Earthbound Eridani is a human "student... of the stars" made "of blood and bones" while her best friend, Acamar, is "made of space and stars," more "a constellation than a boy." Every night, they speak to one another across land and sky. One evening, the two children realize that they long to experience the other's world: Acamar "wanted to be down in the sand" and Eridani "wanted to be up in the stars." Most importantly, perhaps, both children want to be physically near the other. With great anticipation of finally sharing planes, "Eridani wished on Acamar. And Acamar wished on Eridani." ("Don't peek or it won't work!" cries Acamar "I won't!" responds Eridani). Both children get their wish.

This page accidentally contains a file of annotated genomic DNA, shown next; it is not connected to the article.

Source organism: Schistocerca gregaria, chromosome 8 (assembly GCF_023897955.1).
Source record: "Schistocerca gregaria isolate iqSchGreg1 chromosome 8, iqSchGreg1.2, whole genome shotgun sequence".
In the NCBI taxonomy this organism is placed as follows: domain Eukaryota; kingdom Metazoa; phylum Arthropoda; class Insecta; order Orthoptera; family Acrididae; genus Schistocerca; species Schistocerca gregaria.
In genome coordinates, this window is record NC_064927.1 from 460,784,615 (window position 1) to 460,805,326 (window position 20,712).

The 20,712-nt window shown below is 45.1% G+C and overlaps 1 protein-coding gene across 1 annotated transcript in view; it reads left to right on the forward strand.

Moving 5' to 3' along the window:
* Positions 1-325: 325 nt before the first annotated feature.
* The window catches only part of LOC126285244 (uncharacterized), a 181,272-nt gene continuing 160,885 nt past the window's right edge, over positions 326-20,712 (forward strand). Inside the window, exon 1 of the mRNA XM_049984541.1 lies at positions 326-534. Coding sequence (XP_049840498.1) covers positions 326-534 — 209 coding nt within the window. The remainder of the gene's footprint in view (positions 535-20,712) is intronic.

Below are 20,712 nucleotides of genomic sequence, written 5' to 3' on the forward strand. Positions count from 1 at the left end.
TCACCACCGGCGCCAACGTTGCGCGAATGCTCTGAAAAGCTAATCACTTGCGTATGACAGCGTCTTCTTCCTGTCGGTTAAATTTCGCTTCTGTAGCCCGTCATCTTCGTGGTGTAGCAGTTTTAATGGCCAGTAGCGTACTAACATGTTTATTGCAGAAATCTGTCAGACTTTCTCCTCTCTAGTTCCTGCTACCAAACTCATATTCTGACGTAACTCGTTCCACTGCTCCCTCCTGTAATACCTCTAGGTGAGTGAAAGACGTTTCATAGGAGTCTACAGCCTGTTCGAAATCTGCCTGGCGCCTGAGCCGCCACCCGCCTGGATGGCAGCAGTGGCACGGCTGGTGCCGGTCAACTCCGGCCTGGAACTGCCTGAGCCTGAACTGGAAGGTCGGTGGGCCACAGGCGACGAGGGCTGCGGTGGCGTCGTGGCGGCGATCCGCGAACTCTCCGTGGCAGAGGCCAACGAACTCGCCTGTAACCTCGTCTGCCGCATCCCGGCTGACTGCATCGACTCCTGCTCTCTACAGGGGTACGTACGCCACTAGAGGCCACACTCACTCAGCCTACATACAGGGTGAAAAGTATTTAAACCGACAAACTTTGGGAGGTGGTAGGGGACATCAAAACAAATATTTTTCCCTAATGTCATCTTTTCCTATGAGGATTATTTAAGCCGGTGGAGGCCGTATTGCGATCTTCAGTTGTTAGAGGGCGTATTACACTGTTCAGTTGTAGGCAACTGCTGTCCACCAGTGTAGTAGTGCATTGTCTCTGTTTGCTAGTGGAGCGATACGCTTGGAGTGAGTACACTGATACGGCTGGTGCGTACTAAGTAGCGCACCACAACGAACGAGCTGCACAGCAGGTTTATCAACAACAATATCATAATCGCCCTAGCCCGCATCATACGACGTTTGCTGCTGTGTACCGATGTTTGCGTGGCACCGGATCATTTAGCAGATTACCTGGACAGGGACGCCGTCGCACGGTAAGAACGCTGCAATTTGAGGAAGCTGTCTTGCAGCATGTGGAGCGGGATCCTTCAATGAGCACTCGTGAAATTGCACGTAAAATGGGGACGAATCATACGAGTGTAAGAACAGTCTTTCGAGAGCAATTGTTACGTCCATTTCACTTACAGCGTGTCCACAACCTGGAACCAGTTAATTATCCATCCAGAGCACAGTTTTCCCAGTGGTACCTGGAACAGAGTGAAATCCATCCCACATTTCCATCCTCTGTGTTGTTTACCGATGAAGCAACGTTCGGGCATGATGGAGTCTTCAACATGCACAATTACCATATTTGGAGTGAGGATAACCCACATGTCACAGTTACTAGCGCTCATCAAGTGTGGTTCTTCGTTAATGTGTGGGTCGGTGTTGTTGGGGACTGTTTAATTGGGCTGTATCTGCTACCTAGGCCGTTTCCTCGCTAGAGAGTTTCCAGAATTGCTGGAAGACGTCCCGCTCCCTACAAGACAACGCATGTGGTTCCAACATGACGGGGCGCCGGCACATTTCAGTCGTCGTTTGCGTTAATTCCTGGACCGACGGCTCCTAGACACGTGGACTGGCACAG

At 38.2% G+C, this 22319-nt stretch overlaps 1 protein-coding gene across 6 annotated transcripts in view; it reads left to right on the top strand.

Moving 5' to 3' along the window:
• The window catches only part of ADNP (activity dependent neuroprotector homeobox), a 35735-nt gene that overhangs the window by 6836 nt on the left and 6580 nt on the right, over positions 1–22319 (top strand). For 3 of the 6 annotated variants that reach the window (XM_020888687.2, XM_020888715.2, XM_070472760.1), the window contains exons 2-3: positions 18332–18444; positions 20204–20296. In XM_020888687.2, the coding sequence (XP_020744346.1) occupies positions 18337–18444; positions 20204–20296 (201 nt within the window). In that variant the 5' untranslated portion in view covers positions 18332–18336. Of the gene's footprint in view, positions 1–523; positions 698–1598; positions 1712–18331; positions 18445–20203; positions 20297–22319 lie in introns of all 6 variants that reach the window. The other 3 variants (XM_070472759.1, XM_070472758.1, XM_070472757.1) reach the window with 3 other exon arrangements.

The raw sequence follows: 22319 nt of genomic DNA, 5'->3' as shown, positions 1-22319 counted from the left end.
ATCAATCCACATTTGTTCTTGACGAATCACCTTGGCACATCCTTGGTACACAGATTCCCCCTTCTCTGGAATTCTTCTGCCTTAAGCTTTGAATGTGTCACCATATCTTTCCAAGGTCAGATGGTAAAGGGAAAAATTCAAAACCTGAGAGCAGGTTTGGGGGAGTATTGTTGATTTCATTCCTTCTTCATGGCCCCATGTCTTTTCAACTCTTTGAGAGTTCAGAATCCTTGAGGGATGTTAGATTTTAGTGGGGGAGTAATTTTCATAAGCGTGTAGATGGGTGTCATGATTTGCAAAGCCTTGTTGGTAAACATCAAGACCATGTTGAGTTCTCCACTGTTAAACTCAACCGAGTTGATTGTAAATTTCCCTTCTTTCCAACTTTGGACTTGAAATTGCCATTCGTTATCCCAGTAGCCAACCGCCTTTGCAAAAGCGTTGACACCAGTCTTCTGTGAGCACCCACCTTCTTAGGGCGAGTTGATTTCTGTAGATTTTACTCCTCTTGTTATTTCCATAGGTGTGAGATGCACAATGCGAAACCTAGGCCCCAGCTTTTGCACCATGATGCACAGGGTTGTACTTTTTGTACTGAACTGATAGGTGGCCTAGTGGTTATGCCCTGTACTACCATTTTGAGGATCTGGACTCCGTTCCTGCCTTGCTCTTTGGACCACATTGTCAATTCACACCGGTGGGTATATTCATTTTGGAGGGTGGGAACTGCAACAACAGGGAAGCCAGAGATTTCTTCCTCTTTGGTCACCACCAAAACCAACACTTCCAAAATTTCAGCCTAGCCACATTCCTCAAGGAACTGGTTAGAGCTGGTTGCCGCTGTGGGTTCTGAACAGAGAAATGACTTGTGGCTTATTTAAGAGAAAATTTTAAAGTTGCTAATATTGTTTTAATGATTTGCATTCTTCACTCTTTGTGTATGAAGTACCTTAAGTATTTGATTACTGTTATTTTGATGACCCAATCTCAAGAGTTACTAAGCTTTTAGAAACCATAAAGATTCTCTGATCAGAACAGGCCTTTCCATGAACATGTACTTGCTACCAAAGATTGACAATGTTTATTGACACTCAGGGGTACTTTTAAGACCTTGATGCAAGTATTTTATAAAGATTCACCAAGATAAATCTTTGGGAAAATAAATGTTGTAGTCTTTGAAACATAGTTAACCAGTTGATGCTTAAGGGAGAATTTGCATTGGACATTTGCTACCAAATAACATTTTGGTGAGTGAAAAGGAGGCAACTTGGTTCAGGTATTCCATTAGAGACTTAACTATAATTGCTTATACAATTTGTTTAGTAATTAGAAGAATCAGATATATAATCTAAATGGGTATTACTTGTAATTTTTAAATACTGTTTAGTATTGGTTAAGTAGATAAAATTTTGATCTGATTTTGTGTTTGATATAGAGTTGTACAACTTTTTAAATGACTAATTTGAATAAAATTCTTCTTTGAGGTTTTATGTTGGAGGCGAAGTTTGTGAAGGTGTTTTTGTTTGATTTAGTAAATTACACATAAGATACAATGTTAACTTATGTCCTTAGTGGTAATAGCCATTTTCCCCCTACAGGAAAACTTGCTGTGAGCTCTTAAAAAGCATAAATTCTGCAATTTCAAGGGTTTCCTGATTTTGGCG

Denos's watercolor, India ink, salt, graphite, pastels and digital paint illustrations are rapturous, featuring stunning hues of rich blue, green and purple that swirl across double-page spreads and bleed off the page into the starry night. Intentional bits of humor and delight, including a pet dog that follows from page to page, maintain a hopeful feeling, even as the children deal with old feelings--longing, loneliness--from new perspectives.
In the author's note, Denos reveals that the characters are based on Eridanus, a constellation whose brightest star, Acamar, is a binary star, two stars "gravitationally bound to one another--not touching, yet making a singular, brilliant light." It's an elegant explanation for this heavenly picture book, an astronomical take on "The Gift of the Magi." --Kieran Slattery, freelance reviewer, teacher, and co-creator, Gender Inclusive Classrooms